Heterosexism is defined as “the discrimination or prejudice by heterosexuals against homosexuals” (merriam-webster.com) and is predicated on the belief that being heterosexual is the norm and the only accepted type of relationship.
Everyday heterosexism is exemplified in our media, our policies, and daily practices. By making these assumptions, social workers can be in part culpable for the oppression and marginalization experienced by the LGBTQ community.
As a profession, social work embraces diversity and strives to ensure equal rights for all. The National Association of Social Workers (NASW) is committed to supporting the needs of these groups and, in turn, they created the National Committee on Gay, Lesbian, Bisexual and Transgender Issues. During this week’s discussion you will be asked to consider how one’s own personal views on sexual orientation may clash with the profession’s stance.
By Day 3
Post a scenario of how a social worker’s personal, ethical, and moral values in relation to the LGBTQ community might conflict with those of their clients. Explain the distinction between personal ethics and values and professional ethics and values evident in the social work profession in addressing this community. Be specific and explain how this distinction relates to the scenario you posted. Also explain how prejudice and bias might create barriers to fulfilling your professional responsibility to the LGBTQ community.
Using listed references below:
Dessel, A. B., Jacobsen, J., Levy, D. L., McCarty-Caplan, D., Lewis, T. O., & Kaplan, L. E. (2017). LGBTQ topics and Christianity in social work: Tackling the tough questions. Social Work & Christianity, 44(1/2), 11-30.
Note: Retrieved from Walden Library databases.
National Association of Social Workers’ National Committee on Lesbian, Gay, Bisexual, and Transgender Issues. (2015). Sexual orientation change efforts (SOCE) and conversion therapy with lesbians, gay men, bisexuals, and transgender persons [Position Statement]. Retrieved from https://www.socialworkers.org/LinkClick.aspx?fileticket=yH3UsGQQmYI%3d&portalid=0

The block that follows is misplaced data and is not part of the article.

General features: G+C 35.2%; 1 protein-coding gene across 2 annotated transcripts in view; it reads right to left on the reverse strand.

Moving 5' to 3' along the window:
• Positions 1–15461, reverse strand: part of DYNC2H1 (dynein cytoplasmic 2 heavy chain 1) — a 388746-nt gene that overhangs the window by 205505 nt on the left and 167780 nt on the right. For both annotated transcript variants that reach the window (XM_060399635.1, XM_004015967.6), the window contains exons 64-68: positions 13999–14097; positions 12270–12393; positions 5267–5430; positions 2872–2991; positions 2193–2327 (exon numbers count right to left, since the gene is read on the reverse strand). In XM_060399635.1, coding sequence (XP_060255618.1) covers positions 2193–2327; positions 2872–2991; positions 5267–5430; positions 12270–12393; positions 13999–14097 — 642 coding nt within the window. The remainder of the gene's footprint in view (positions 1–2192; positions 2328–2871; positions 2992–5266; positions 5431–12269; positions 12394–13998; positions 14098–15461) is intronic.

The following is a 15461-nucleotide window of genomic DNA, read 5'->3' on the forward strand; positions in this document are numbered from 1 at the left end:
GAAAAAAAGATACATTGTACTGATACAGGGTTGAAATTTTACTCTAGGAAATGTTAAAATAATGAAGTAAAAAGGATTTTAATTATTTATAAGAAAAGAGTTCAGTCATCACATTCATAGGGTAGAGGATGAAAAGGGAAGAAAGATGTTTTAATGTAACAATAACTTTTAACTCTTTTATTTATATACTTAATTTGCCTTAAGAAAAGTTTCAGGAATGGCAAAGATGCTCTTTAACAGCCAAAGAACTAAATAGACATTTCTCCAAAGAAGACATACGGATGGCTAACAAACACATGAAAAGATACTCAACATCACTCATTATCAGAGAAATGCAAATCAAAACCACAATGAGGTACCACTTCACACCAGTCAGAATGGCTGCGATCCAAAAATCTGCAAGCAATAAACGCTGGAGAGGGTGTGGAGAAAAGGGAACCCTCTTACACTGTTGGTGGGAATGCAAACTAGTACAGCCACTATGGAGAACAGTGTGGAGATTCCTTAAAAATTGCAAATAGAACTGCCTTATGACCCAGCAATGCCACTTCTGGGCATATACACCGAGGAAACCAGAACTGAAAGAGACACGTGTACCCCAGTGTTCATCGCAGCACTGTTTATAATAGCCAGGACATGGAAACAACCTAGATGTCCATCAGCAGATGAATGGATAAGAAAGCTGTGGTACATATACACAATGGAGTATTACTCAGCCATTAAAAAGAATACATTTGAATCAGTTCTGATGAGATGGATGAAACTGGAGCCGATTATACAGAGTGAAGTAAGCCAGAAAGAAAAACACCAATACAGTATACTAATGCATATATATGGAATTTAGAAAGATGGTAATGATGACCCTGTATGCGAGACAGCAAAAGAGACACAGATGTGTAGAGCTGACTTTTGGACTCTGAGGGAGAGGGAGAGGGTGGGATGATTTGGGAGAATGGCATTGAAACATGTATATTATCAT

Ryan, C. (2009). Supportive families, healthy children: Helping families with lesbian, gay, bisexual & transgender children. San Francisco, CA: Family Acceptance Project, Marian Wright Edelman Institute, San Francisco State University. Retrieved from http://familyproject.sfsu.edu/publications.
The Trevor Project. (2016). Glossary. Retrieved from http://www.thetrevorproject.org/pages/glossary#
Adams, M., Blumenfeld, W. J., Castaneda, C., Catalano, D. C. J., DeJong, K., Hackman, H. W,… Zuniga, X. (Eds.). (2018). Readings for diversity and social justice (4th ed.). New York, NY: Routledge Press.
Chapter 73, The interSEXion: queer progressive agenda (pp. 391-394)
Chapter 66, Privilege (pp. 367-370)
Chapter 69, Women & LGBT people under attack: 1903s and now (pp. 378-381)
Chapter 85, Mestiza/o gender: Notes toward transformative masculinity (pp. 434-439)
Chapter 72, Introduction-How sex changed: A history of transsexuality (pp. 388-390)
Chapter 76, Transgender liberation (pp. 400-403)
Chapter 81, Mutilating gender (pp. 419-425)
Chapter 83, Trans woman manifesto (pp. 429-432)
Chapter 77, The Impact of juvenile court on Queer and trans/gender non-conforming youth (pp. 403-406)
It Gets Better Project. (n.d.). It gets better. Retrieved September 6, 2013, from: http://www.itgetsbetter.org/
Chang, J., & Dazols, L. (2015, May). This is what LGBT life is like around the world [Video file]. Retrieved from https://www.ted.com/talks/jenni_chang_and_lisa_dazols_this_is_what_lgbt_life_is_like_around_the_world
Richen, Y. (2014, March). What the gay rights movement learned from the civil rights movement [Video file]. Retrieved from https://www.ted.com/talks/yoruba_richen_what_the_gay_rights_movement_learned_from_the_civil_rights_movemen